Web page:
Promised Land, Crusader State: The American Encounter with the World Since 1776

Front Cover
Houghton Mifflin, 1997 - Political Science - 286 pages
1 Review
Taking up the torch of George Kennan, Pulitzer Prize winner Walter McDougall proposes nothing less than to cleanse the vocabulary of our post-Cold War debate on America's place in world affairs. Looking back over two centuries, he draws a striking contrast between America as a Promised Land, a vision inspired by the "Old Testament" of our diplomatic wisdom through the nineteenth century, and the contrary vision of America as a Crusader State, which inspired the "New Testament" of our foreign policy beginning at the time of the Spanish-American War and reaching its fulfillment in Vietnam. To this day, these two visions and these two testaments battle for control of the way America sees its role in the world.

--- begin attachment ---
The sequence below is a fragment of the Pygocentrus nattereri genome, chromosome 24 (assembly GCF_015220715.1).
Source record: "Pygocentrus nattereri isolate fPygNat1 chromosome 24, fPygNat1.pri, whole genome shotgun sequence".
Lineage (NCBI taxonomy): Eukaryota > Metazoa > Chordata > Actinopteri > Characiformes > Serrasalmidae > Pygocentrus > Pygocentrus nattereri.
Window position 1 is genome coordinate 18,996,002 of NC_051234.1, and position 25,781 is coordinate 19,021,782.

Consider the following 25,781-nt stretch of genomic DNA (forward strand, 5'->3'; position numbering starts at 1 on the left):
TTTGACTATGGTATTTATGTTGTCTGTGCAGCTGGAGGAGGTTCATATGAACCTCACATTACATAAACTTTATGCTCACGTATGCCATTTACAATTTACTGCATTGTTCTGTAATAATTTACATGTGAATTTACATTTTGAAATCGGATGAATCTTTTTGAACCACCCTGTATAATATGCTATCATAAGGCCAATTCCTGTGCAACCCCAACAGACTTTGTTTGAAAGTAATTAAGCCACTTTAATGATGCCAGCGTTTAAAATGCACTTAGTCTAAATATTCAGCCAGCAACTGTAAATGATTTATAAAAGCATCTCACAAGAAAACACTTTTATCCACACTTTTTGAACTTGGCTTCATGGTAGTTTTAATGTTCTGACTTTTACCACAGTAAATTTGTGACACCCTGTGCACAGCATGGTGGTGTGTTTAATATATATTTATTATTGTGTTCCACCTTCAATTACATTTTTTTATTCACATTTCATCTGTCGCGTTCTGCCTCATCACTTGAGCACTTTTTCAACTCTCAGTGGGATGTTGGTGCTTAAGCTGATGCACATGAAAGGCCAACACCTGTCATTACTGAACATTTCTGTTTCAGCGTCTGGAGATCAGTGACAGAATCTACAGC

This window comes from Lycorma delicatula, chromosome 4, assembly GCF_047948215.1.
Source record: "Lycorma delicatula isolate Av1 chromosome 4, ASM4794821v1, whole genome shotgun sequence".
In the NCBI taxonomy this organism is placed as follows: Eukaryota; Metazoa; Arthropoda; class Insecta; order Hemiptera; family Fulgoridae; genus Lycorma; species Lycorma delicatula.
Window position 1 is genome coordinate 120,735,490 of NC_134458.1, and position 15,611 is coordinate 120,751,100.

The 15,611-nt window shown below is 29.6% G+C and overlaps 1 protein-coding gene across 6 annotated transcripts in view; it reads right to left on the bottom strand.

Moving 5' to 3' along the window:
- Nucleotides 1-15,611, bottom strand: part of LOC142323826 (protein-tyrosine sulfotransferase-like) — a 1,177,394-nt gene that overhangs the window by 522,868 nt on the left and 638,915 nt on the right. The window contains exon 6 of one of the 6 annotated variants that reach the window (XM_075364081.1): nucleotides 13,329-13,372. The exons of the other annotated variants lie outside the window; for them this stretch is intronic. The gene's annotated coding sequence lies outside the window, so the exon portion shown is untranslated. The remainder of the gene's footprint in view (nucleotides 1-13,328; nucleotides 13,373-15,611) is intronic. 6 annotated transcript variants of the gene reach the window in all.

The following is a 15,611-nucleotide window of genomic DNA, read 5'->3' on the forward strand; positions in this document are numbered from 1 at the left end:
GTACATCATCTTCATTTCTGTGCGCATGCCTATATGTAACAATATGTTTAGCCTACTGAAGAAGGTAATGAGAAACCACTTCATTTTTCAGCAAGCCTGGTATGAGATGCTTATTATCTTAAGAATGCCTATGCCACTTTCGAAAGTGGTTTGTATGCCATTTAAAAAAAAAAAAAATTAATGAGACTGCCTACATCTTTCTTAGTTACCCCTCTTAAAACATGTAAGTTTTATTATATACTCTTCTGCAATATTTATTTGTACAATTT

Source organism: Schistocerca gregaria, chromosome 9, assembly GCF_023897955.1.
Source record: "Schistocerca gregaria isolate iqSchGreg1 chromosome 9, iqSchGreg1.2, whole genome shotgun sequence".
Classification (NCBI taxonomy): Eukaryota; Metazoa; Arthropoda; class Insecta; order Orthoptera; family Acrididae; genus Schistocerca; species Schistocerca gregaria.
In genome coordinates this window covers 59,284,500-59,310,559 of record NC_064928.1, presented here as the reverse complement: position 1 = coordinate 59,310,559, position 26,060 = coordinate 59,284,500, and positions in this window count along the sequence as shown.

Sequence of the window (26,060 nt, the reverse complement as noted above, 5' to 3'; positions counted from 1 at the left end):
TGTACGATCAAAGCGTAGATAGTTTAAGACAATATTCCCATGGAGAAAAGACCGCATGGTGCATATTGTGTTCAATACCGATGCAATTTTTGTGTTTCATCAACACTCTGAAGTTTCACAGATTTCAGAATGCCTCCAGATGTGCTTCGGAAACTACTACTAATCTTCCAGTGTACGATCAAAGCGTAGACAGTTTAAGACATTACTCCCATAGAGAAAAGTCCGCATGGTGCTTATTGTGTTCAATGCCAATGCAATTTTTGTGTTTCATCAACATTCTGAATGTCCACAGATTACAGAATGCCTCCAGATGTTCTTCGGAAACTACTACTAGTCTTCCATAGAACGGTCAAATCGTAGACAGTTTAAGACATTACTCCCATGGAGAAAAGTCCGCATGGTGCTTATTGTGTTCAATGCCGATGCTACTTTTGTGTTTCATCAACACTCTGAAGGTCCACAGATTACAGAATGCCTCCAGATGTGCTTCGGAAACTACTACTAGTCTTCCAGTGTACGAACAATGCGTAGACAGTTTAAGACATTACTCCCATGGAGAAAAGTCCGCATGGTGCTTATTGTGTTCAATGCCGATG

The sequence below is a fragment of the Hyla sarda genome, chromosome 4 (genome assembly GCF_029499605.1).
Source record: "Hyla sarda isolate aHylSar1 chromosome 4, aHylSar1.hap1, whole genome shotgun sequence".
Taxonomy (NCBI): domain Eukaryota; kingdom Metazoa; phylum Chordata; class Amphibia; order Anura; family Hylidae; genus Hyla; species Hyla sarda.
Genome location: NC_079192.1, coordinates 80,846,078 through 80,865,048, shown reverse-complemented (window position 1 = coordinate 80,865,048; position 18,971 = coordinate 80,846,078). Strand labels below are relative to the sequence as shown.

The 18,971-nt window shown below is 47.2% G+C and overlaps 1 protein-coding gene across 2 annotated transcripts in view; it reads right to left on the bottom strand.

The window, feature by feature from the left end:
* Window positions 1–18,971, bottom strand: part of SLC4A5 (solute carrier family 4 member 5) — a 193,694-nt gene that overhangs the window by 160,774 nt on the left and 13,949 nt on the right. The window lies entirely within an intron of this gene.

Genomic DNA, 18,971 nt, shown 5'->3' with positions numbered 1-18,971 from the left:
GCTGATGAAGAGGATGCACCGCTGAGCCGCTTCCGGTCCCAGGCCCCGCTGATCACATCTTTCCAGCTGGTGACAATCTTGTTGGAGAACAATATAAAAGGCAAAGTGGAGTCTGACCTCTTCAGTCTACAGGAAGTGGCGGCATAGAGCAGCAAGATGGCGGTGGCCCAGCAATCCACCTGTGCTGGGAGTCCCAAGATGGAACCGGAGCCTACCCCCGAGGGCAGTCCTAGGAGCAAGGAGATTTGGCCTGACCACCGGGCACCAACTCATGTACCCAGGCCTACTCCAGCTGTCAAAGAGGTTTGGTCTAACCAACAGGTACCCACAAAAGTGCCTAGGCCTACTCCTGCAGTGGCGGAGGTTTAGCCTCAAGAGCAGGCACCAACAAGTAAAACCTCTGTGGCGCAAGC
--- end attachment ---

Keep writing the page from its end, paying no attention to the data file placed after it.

From inside the book

What people are saying - Write a review

LibraryThing Review

User Review  - carterchristian1 - LibraryThing

Too bad G W Bush and his buddies had not read this before making that fatal area in Iraq after 9/11. I read it after a visit to the Lyndon Johnson library in Austin and his home further south. Listening to the recorded telephone conversations about the quagmire Vietnam was becoming. Read full review

PROMISED LAND, CRUSADER STATE: The American Encounter with the World Since 1776

User Review  - Jane Doe - Kirkus

If American diplomacy can seem confusing to foreigners, that is because it partakes of eight different traditions, suggests Pulitzer Prizewinning historian McDougall (Univ. of Pennsylvania; Let the ... Read full review

Contents

The American Bible of Foreign Affairs i
1
OUR OLD TESTAMENT
13
Unilateralism or Isolationism so called
39
Copyright

10 other sections not shown

Other editions - View all

Common terms and phrases

References to this book

All Book Search results »

About the author (1997)

A professor of history at the University of Pennsylvania, Walter A. McDougall is the author of many books, including the Pulitzer Prize-winning The Heavens and the Earth and Let the Sea Make a Noise. . . . He lives in Pennsylvania with his wife and two teenage children.

Bibliographic information